SREL Reprint #1900

 

 

 

 

Functional and Population Responses of the Lizard Cnemidophorus tigris to Environmental Fluctuations

ROGER A. ANDERSON
Department of Biology, Berry College, Mount Berry, Georgia 30149

Synopsis. An understanding of the ecology of a species depends upon knowing the effects of an array of biotic and abiotic environmental variations on individuals. Population patterns are determined by the collective responses of individuals to environmental variation. Moreover, each individual, age class, size class, and both sexes may have a unique array of abilities. Therefore, it should be an imperative to focus on autecology as a mechanistic foundation of population and community ecology and conservation biology. The autecology of the western whiptail lizard, Cnemidophorus tigris (Teiidae)-an abundant and tractable species-was examined in the Sonoran desert of southern California for eight years. Spring-to-summer changes in the spatial and temporal patterns of foraging in adult C. tigris were related to arthropod distribution and abundance. Moreover, year-to-year variation in rainfall and plant productivity influenced (1) arthropod abundance and (2) the patterns of behavior, growth, and reproduction of C tigris. Changes in the population size of C tigris also were closely related to environmental variation. The perspective of a multi-year study may provide enough knowledge of a species to enable one to anticipate and perhaps, obviate the consequences of impending anthropogenic disturbance for that species, other members of the biological community, and its congeners in other biological communities.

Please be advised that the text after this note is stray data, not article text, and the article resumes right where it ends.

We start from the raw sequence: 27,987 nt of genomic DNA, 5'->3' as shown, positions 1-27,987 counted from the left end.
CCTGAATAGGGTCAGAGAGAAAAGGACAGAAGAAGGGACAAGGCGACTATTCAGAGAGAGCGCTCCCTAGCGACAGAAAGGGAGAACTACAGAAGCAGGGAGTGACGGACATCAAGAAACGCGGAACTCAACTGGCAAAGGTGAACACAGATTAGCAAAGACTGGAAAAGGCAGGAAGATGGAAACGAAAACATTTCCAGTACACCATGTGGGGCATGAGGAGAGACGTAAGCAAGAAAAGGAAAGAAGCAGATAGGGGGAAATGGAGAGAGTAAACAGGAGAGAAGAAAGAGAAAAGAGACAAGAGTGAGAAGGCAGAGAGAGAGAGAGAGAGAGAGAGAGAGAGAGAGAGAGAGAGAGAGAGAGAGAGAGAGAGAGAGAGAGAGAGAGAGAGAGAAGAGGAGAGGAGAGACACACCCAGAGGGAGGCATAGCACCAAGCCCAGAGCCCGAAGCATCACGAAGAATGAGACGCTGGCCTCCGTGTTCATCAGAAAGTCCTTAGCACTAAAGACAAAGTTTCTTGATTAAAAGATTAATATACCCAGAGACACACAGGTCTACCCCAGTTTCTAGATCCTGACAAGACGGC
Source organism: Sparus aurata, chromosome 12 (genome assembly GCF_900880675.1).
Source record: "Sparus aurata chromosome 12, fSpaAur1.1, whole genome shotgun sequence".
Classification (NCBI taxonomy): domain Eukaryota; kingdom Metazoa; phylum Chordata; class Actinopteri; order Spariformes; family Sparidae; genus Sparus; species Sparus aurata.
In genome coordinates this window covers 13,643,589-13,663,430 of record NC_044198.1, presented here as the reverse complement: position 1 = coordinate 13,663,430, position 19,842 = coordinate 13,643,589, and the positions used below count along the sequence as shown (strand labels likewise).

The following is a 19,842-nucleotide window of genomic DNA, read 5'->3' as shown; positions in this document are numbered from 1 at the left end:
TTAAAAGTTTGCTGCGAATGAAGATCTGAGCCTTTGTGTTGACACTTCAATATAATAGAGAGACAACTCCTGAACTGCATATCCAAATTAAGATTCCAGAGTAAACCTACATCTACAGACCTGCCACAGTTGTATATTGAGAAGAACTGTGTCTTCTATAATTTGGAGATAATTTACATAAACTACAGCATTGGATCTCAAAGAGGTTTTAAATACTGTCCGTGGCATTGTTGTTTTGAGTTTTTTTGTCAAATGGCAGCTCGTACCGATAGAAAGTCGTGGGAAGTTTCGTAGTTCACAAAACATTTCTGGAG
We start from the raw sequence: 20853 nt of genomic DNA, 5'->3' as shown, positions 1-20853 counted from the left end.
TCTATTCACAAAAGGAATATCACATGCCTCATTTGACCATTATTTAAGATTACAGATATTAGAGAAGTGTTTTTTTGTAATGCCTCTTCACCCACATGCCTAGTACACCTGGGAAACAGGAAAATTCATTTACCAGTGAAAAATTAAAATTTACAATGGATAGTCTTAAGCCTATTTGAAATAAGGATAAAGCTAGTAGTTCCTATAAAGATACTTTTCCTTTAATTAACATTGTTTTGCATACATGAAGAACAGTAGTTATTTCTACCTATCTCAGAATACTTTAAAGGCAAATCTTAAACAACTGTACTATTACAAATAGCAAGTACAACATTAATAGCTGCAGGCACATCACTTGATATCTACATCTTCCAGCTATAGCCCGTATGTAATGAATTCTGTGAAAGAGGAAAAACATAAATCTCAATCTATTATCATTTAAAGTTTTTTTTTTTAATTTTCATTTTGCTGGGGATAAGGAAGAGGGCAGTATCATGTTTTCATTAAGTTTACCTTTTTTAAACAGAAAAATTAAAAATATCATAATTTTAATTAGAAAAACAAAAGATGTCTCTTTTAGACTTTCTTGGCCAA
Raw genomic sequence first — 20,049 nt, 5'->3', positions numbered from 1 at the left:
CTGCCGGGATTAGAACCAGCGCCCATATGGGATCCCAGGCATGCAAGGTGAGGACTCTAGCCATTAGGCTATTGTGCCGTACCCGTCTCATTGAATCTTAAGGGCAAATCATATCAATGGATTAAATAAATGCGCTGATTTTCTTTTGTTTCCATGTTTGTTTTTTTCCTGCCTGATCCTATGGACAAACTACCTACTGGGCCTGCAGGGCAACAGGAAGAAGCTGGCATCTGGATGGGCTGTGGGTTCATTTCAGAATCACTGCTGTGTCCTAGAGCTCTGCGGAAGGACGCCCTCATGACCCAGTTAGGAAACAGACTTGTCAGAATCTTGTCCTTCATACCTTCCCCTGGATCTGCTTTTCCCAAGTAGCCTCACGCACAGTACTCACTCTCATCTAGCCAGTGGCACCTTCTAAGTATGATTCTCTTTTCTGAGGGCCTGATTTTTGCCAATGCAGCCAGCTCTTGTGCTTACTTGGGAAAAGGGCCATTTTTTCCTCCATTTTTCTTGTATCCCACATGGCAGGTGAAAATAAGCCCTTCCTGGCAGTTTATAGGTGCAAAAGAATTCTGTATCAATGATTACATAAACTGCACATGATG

SREL Reprint #1900

Anderson, R.A. 1994. Functional and population responses of the lizard Cnemidophorus tigris to environmental fluctuations. American Zoologist 34:409-421.

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